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Criminal Justice

BTEG’s race equality audit and RDA’s review of Police and Crime Plans find glaring race disparities and disadvantage

Two reports have been published today on the content and emphasis of Police and Crime Plans, produced by Police and Crime Commissioners (PCCs).

In May 2017, the Young Review policy team at the Black Training and Enterprise Group (BTEG) undertook what is the first race equality audit of the 42 Police and Crime Plans for England and Wales.  The audit shows a clear lack of focus on issues affecting black, Asian and minority ethnic (BAME) communities.

Police and Crime Plans are statutory documents and set out the PCC’s priorities for their areas. This audit follows the launch of the Government’s race disparity audit in October 2017 and the new drive from the Cabinet Office to end ethnic disproportionality in the criminal justice system.

The report shows a lack of strategic focus on race equality in the Police and Crime Plans. Key findings from the audit were:

  • More than three quarters (32) of the plans made no reference to race equality and improving outcomes for BAME communities.
  • Only a quarter (10) of the plans made some in-depth reference to an issue affecting local BAME communities.
  • Only six plans highlighted demographic and ethnic breakdown for their area.
  • One quarter (10) of the 42 plans referred to or highlighted an overarching equality strategy.
  • Gwent, with one of the lowest BAME populations of 1.8%, had one of the clearest equality statements.
  • Only two plans highlighted lower levels of confidence from BAME communities in the police than that of the wider populations for their area.

In the UK, 87% of people are white, and 13% belong to a BAME group. However, Government statistics show that:

  • BAME groups are more than one and half times more likely to be arrested than white people and are three times more likely to be stopped and searched.
  • Black people are more than three times more likely to be arrested than white people and six times more likely to be stopped and searched.

The report contains five recommendations including:

  • Police and Crime Plans should set out how they will meet their statutory duties under the Equalities Act 2010. This should include analysis of local police data, identification of race inequalities and actions to address them.
  • Police and Crime Plans should include a demographic breakdown of the local area and feature ethnicity and faith data.

The Young Review will be working closely with the Association of Police and Crime Commissioners in moving this agenda forward.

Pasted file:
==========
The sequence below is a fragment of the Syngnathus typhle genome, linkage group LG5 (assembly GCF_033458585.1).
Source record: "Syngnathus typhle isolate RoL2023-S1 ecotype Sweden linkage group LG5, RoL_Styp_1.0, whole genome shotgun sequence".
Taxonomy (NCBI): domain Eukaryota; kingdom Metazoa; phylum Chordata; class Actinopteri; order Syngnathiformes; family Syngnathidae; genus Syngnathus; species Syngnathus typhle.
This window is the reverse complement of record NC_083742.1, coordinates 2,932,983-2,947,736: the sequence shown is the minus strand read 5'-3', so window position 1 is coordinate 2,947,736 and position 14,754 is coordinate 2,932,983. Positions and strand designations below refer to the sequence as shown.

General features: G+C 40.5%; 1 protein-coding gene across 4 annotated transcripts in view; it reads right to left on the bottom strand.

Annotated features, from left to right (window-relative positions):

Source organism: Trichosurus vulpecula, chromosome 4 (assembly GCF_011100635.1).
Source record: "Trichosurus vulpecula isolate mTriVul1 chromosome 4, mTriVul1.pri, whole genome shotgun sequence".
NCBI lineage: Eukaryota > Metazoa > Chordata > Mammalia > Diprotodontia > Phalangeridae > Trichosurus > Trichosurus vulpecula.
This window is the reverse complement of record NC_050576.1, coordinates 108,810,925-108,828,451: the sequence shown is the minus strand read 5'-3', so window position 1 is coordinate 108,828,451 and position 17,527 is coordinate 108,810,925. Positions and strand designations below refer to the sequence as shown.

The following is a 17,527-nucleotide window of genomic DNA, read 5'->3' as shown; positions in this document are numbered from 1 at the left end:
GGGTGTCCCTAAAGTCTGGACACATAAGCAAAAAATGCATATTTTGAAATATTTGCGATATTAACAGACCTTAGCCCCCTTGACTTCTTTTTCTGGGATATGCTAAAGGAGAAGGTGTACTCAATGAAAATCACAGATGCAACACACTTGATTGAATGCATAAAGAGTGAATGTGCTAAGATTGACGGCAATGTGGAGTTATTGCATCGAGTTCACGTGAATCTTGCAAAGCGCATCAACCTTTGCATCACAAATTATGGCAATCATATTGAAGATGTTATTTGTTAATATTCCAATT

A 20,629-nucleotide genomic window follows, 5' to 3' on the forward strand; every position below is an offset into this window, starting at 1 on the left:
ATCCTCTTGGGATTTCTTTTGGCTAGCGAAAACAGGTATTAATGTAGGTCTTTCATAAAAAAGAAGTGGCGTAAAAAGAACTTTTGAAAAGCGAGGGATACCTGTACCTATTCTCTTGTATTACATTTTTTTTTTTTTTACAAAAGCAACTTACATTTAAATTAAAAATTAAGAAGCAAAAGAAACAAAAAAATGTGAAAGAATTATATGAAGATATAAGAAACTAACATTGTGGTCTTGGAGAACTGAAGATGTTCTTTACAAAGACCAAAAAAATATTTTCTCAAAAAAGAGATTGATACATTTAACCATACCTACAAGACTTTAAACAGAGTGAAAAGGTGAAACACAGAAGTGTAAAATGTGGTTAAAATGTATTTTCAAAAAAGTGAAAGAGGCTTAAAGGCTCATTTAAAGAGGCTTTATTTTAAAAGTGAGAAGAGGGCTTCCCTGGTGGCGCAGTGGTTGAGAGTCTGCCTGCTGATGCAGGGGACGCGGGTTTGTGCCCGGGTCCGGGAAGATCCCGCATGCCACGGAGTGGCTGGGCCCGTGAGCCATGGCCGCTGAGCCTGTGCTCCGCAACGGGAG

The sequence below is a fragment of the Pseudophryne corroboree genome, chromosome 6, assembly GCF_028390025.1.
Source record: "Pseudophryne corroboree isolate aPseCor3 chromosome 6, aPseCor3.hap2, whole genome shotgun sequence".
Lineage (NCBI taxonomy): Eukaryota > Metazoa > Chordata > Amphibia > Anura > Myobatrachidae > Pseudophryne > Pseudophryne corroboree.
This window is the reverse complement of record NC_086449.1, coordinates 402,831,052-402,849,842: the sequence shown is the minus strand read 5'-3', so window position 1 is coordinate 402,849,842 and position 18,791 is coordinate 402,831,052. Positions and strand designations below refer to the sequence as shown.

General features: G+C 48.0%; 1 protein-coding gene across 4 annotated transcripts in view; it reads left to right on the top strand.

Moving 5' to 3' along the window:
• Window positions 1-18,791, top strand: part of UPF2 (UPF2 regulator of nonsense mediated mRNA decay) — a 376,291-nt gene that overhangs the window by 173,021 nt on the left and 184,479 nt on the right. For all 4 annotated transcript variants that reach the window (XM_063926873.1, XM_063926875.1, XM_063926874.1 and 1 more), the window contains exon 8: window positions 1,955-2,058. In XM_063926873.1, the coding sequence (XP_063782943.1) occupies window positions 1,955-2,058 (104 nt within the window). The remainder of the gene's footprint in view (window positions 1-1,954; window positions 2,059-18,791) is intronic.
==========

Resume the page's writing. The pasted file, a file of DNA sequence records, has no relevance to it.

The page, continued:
The second report by Revolving Doors Agency is a review of police and crime plans focusing on to what extent disadvantage is recognised and what strategic plans are put in place to deal with it.

The review explores how Police and Commissioners (PCCs) address the issue of people trapped in the ‘revolving door’, who as a result of homelessness, poor mental health and substance misuse, come into repeated contact with police and courts, and how they support young adults to grow out of crime.

The review demonstrates that many PCCs recognise these multiple disadvantages and their relationship to crime, and across the country are willing to innovate and take risks in order to prevent and address crime.

Key findings include:

  • An overwhelming majority of police and crime plans identified domestic violence (95%), mental health (95%), and substance misuse (88%) as the key vulnerabilities in their local areas;
  • Whilst two thirds (65%) of PCCs recognise the needs of young people in transition to adulthood, it is disappointing that this represents a drop from previous plans (86%) given the evidence that appropriate interventions at this time can mean young offenders are more likely to stop offending;
  • In comparison to former plans there was a decreased reference to vulnerable families in assessment of needs (88% in old plans; 49% new plans);
  • Despite housing being identified as a local need in a third of the plans, it rarely appears as a strategic priority (5%);
  • Whilst 88% of PCCs recognise substance misuse as a key vulnerability, it is disappointing that this has decreased from 98% in previous plans, given the context of rising numbers of drug-related deaths across the country.

The review concludes that the overall picture is a positive one.   However, the ambition to address the needs of people facing entrenched disadvantage varies across the country.

Read ‘Police & Crime Plans: A Race Equality Audit’
Read ‘Under the spotlight: reviewing police and crime plans for multiple and complex needs, and transition